Can sexual harassment happen from a subordinate?

When people think of sexual harassment in the workplace, the stereotypical image is the lecherous boss chasing a secretary around the desk – or women in male-dominated industries being subjected to hazing by their male co-workers.

It might surprise you to learn, then, that the women in positions of authority experience sexual harassment on the job even more than women in subordinate roles.

How is this even possible?

Roughly 98% of companies have specific anti-harassment policies in their handbooks, but 35% of women say they’ve still experienced sexual harassment. The big surprise, however, came from a study by the Swedish Institute for Social Research at Stockholm University that looked at the experiences of women between 1999 and 2019 in the U.S., Japan and Sweden.

The results from all three countries were surprisingly similar: Women in leadership roles were 30 to 100 times more likely to experience sexual harassment than their lower-ranking peers. Researchers called this the “paradox of power,” because instead of their position protecting them from harassment, it actually opens the door to whole new levels of abuse.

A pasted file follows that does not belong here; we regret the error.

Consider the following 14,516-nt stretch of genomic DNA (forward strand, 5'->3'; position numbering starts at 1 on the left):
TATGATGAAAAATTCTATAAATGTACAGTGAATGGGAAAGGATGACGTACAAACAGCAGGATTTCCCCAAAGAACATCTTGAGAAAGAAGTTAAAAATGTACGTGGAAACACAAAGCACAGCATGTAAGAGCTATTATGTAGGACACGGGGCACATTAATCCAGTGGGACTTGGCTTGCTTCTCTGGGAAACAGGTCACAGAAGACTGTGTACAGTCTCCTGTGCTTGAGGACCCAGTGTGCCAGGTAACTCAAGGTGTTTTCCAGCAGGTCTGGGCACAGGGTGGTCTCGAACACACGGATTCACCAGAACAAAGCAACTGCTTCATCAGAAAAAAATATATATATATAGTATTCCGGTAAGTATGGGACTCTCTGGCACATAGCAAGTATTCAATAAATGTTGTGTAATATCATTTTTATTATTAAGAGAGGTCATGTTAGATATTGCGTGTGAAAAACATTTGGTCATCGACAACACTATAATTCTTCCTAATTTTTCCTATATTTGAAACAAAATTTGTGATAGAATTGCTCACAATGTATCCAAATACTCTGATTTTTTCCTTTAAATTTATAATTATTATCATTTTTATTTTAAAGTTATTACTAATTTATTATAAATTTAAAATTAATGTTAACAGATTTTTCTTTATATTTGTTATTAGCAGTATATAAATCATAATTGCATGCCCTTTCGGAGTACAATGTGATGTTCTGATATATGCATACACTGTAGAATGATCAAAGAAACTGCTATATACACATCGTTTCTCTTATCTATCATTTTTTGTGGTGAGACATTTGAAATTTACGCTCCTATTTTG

Essentially, women in authority seem to present a challenge to a certain subset of abusers. They end up being targeted both by harassers who outrank them and those who do not – and they may feel more pressure than women in subordinate roles to keep quiet about their experiences.

If they are being harassed by someone that is above them in authority, they may (rightfully) worry that a complaint will torpedo their career and they’ll lose all of their hard-earned progress in their field. If they’re being harassed by someone below them on the corporate ladder, they may worry that they’ll look “weak” for making a complaint.

Women have long faced problems with sexual harassment in the workplace, and moving into an elevated or executive position doesn’t create any kind of protection. In fact, moving up the corporate ladder just makes the harassment harder to avoid. With the right legal guidance, however, you can fight back.



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